William Jennings Bryan was born in Salem, Illinois
in 1860. He attended Illinois College in Jacksonville, and graduated
in 1883 from the Union College of Law, Northwestern University's
Law School. After moving to Nebraska, he was elected to the U.S.
Congress in 1892 and 1894. While running for election to the U.S.
Senate, he became widely identified with the "Free Silver" movement,
which sought to eliminate the gold standard for U.S. currency. Bryan
ran for the office of President of the United States in several
different races, but lost to William McKinley in 1896 and 1900,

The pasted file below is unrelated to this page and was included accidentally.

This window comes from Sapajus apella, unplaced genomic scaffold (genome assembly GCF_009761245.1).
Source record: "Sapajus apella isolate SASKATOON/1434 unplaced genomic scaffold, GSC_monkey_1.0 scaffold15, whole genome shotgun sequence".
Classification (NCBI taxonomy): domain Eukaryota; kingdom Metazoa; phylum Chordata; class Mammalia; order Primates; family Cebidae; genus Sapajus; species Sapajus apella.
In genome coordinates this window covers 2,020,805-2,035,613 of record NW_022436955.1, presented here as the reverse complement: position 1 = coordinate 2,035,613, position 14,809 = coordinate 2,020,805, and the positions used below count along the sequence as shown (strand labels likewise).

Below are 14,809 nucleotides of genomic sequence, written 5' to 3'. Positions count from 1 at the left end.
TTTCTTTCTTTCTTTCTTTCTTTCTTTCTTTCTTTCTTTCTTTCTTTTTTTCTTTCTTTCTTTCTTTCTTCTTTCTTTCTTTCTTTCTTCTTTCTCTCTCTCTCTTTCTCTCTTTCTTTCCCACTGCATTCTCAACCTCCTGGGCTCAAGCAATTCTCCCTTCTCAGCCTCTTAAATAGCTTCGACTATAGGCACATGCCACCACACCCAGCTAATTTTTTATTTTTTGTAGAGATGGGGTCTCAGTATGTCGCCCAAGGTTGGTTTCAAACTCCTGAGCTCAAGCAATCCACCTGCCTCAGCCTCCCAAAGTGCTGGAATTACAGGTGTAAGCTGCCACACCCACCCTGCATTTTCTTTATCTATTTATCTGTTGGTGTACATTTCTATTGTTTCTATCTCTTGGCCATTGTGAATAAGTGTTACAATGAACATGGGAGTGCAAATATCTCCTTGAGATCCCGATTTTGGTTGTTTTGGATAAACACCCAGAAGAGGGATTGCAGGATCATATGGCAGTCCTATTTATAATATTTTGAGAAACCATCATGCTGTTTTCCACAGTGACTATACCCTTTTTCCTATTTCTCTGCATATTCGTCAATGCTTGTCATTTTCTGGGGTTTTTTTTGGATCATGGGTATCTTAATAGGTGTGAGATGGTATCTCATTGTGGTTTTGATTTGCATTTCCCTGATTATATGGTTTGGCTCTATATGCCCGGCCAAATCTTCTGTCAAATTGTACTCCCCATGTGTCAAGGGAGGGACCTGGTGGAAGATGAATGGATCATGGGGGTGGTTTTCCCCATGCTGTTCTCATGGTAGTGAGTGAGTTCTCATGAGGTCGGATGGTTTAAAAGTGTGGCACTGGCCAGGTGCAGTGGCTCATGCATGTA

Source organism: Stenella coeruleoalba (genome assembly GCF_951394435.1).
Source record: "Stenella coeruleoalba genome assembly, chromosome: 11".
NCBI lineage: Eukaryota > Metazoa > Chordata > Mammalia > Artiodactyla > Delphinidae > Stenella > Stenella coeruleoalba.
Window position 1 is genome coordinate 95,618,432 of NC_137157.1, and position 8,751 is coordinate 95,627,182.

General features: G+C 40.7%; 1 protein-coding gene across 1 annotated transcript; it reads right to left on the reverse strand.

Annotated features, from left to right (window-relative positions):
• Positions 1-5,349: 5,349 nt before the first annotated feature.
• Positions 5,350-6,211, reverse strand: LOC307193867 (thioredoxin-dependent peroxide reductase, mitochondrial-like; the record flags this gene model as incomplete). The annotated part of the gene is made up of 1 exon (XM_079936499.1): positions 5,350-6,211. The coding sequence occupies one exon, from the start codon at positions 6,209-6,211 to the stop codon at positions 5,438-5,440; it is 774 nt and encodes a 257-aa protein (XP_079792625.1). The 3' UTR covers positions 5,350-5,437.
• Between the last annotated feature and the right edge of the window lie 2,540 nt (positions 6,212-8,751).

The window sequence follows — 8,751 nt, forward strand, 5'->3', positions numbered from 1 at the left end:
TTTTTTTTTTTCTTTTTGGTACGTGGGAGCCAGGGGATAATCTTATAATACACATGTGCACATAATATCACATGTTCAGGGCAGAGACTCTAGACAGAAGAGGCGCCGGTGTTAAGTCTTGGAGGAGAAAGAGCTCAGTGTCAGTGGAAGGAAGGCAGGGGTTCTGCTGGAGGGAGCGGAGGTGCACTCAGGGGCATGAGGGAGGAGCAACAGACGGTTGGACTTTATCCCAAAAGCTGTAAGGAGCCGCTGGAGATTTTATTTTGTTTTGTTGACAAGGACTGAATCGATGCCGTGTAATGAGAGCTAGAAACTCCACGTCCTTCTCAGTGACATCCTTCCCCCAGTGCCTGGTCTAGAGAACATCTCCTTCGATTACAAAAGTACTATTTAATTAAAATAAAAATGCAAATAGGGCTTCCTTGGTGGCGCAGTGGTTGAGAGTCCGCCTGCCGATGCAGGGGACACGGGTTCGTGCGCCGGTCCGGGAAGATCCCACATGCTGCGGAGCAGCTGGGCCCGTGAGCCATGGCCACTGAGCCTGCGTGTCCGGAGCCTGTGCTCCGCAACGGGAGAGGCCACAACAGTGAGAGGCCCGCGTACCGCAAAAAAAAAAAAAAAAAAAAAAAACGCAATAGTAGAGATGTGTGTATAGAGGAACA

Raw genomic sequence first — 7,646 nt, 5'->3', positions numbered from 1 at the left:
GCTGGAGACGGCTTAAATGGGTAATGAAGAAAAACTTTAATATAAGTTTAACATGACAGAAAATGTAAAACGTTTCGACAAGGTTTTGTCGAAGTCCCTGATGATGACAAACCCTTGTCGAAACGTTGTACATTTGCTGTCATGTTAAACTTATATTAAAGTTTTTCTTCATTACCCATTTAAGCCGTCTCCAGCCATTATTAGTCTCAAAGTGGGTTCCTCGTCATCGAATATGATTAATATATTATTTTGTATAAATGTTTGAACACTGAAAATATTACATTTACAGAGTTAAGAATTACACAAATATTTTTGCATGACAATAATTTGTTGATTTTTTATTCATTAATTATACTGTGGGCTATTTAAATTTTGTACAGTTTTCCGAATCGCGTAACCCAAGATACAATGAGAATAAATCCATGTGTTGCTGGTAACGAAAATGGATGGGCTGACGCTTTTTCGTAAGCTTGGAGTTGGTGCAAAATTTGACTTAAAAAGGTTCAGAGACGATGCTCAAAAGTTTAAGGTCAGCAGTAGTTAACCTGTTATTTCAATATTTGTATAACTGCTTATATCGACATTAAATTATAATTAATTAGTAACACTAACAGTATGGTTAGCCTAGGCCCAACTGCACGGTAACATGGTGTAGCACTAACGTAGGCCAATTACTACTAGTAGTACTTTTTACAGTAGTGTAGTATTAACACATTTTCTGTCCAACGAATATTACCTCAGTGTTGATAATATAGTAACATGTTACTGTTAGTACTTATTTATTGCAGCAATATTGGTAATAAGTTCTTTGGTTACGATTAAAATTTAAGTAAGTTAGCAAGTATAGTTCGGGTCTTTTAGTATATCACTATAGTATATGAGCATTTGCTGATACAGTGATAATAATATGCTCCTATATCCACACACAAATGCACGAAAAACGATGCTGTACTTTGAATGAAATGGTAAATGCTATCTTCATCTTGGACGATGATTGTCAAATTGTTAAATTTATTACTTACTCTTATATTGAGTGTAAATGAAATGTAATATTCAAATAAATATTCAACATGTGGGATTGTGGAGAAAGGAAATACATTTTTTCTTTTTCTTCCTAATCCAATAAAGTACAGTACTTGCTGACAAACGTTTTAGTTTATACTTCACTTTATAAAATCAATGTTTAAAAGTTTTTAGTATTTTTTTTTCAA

and to William Howard Taft in 1908. Bryan was also known as a leader
of the "dry" movement, helping to pass the 18th Amendment on Prohibition.
He also supported the 19th Amendment for women's suffrage. Bryan
is perhaps best known for his role in the Scopes ("Monkey") Trial
in Dayton, Tennessee, where he prosecuted a science teacher for
instructing students in the Theory of Evolution. He lost the case
to Clarence Darrow and died five days later on July 26, 1925.